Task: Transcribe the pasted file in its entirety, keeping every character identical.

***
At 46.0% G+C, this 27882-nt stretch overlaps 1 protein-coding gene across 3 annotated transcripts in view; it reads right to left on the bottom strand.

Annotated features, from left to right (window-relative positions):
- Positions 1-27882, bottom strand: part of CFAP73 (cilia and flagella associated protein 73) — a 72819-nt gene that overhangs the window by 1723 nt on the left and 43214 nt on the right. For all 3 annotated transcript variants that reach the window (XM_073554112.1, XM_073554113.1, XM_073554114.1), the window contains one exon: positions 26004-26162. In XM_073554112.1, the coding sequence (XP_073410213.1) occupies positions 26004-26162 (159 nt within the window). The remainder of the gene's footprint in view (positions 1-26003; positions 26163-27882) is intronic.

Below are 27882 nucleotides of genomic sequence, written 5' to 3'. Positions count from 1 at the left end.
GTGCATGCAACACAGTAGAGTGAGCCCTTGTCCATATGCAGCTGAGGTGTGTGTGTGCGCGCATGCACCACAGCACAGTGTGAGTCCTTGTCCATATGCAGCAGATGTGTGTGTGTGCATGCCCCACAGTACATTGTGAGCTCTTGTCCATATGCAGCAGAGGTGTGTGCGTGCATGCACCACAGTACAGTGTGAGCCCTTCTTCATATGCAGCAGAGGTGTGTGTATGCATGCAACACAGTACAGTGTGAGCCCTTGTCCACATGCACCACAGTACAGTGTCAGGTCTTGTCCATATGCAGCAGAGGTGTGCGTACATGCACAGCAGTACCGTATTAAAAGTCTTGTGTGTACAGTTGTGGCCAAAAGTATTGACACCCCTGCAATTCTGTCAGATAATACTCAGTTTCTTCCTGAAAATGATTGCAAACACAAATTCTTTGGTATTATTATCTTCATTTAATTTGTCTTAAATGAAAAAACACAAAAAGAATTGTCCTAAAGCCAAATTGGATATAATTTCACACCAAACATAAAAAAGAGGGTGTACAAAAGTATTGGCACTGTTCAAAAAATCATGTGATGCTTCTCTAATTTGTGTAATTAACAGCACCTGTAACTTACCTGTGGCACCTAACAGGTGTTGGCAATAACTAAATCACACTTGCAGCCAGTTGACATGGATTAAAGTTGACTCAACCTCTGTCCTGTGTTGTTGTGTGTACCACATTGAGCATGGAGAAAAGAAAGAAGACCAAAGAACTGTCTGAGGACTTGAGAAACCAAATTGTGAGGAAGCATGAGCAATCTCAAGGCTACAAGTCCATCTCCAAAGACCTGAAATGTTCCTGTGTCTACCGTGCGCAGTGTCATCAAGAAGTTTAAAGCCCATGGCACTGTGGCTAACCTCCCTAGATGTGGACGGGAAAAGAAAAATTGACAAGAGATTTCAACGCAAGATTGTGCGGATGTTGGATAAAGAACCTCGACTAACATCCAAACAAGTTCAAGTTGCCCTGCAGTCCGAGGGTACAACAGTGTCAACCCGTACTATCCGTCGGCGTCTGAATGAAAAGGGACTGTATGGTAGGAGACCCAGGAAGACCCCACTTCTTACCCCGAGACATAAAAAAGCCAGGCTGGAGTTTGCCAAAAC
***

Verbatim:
At 46.0% G+C, this 27882-nt stretch overlaps 1 protein-coding gene across 3 annotated transcripts in view; it reads right to left on the bottom strand.

Annotated features, from left to right (window-relative positions):
- Positions 1-27882, bottom strand: part of CFAP73 (cilia and flagella associated protein 73) — a 72819-nt gene that overhangs the window by 1723 nt on the left and 43214 nt on the right. For all 3 annotated transcript variants that reach the window (XM_073554112.1, XM_073554113.1, XM_073554114.1), the window contains one exon: positions 26004-26162. In XM_073554112.1, the coding sequence (XP_073410213.1) occupies positions 26004-26162 (159 nt within the window). The remainder of the gene's footprint in view (positions 1-26003; positions 26163-27882) is intronic.

Below are 27882 nucleotides of genomic sequence, written 5' to 3'. Positions count from 1 at the left end.
GTGCATGCAACACAGTAGAGTGAGCCCTTGTCCATATGCAGCTGAGGTGTGTGTGTGCGCGCATGCACCACAGCACAGTGTGAGTCCTTGTCCATATGCAGCAGATGTGTGTGTGTGCATGCCCCACAGTACATTGTGAGCTCTTGTCCATATGCAGCAGAGGTGTGTGCGTGCATGCACCACAGTACAGTGTGAGCCCTTCTTCATATGCAGCAGAGGTGTGTGTATGCATGCAACACAGTACAGTGTGAGCCCTTGTCCACATGCACCACAGTACAGTGTCAGGTCTTGTCCATATGCAGCAGAGGTGTGCGTACATGCACAGCAGTACCGTATTAAAAGTCTTGTGTGTACAGTTGTGGCCAAAAGTATTGACACCCCTGCAATTCTGTCAGATAATACTCAGTTTCTTCCTGAAAATGATTGCAAACACAAATTCTTTGGTATTATTATCTTCATTTAATTTGTCTTAAATGAAAAAACACAAAAAGAATTGTCCTAAAGCCAAATTGGATATAATTTCACACCAAACATAAAAAAGAGGGTGTACAAAAGTATTGGCACTGTTCAAAAAATCATGTGATGCTTCTCTAATTTGTGTAATTAACAGCACCTGTAACTTACCTGTGGCACCTAACAGGTGTTGGCAATAACTAAATCACACTTGCAGCCAGTTGACATGGATTAAAGTTGACTCAACCTCTGTCCTGTGTTGTTGTGTGTACCACATTGAGCATGGAGAAAAGAAAGAAGACCAAAGAACTGTCTGAGGACTTGAGAAACCAAATTGTGAGGAAGCATGAGCAATCTCAAGGCTACAAGTCCATCTCCAAAGACCTGAAATGTTCCTGTGTCTACCGTGCGCAGTGTCATCAAGAAGTTTAAAGCCCATGGCACTGTGGCTAACCTCCCTAGATGTGGACGGGAAAAGAAAAATTGACAAGAGATTTCAACGCAAGATTGTGCGGATGTTGGATAAAGAACCTCGACTAACATCCAAACAAGTTCAAGTTGCCCTGCAGTCCGAGGGTACAACAGTGTCAACCCGTACTATCCGTCGGCGTCTGAATGAAAAGGGACTGTATGGTAGGAGACCCAGGAAGACCCCACTTCTTACCCCGAGACATAAAAAAGCCAGGCTGGAGTTTGCCAAAAC